Glimpses of Redemption

I have often glossed over the book of Ruth. I have to admit I usually think, “it’s only four chapters and it’s one of those books intended for women.” When I think that way, I am really missing out on God’s truth and blessing. What a breath of fresh air after the last five books of Judges! I know that the Tannach (Hebrew Scripture) does not group these books the same way. In fact, Ruth is one of the five Megilloth, or Volumes, along with Solomon’s Song, Ecclesiastes, Lamentations, and Esther. I am so glad the Holy Spirit saw fit to order it after Judges in our Bible. The love and kindness in the book of Ruth is in stark contrast to the lawless, selfishness in Judges 17-21. After the end of Judges, I was ready for something filled with hope.

I know that God’s perspective encompasses time, so it’s easy for Him to set up intricacies like those found in the book of Ruth, but it still blows my mind to think how many details He gives us to point to Christ. The book of Ruth is overflowing with His signature.

In the person of Boaz, we see the kinsman redeemer pointing to Christ redeeming those that had no inheritance, or blood relation to God’s chosen people. Ruth chose the path of love and faith. She could have returned to her people and remarried and been a mother and cared for. Instead, she chose to stay with her widowed mother-in-law, a widow herself with an uncertain future. With the father and sons dead, these women had no claim to their husbands’ land, nor inheritance. Boaz, while not required to, redeems both Naomi’s and Ruth’s inheritance.

Boaz is not the only glimpse of Christ we get in the book of Ruth. We also are shown the short genealogy at the end of the book:

Ruth 4:17

Also the neighbor women gave him a name, saying, “There is a son born to Naomi.” And they called his name Obed. He is the father of Jesse, the father of David.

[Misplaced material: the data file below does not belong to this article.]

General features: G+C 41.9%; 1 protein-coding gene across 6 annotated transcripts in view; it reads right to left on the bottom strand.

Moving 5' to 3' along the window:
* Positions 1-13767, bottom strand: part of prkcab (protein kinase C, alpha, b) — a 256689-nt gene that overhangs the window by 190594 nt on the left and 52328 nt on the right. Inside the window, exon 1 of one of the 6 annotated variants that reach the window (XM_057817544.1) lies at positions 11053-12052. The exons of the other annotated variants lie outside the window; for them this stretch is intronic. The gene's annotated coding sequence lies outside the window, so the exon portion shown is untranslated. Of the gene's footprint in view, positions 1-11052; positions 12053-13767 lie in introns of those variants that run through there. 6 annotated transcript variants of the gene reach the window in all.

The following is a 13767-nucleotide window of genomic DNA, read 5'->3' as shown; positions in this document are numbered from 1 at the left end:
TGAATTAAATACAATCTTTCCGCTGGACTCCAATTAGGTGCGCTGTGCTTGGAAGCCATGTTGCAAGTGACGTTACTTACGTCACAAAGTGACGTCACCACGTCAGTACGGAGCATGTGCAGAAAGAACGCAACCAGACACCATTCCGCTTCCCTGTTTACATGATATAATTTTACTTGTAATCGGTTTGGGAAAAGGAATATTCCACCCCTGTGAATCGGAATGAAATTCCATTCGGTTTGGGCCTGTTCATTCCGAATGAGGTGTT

Through a gentile woman and the pure line from Adam and Abraham, a child ws born that would be the father of Jesse, the root from which Israel’s king David, and ultimately through Mary, the King of kings, Jesus Christ would come.

Thank You, Havenly Father, for Your attention to details, for the countless signs that You give us pointing to your Christ, our Kinsman Redeemer. Though we have no inheritance of our own in Your kingdom, You have stepped into time to pay the price to purchase our inheritance. May we never devalue that gift.

In Jesus Name.

About Todd Bowman

I am a child of God, a husband to Mindy, a father of seven beautiful children of God, a student of the grace of God in Christ, a worshiper, a teacher, a musician and singer, a writer, a nerd, a geek, and a general advocate of mercy and service.
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3 Responses to Glimpses of Redemption

  1. I love that Ruth was a foreigner and her debt was forgiven. In my Old Testament class, the teacher made a big deal about Ruth being a foreigner, and I had never knew the big deal it was back then and even still Boaz accepted and forgave her, so cool. I’m loving your blogs!!

  2. toddbowman says:

    I like doing it. So much, I sent an email to a big group at church inviting them to do the same thing. I love reading yours too! It helps us feel connected.

  3. Gramma says:

    And I love reading both yours and Hannah’s. Although I must admit Hannah’s are
    cuter what with all the food and puppies and such. Your both such chips off the Lord our God.

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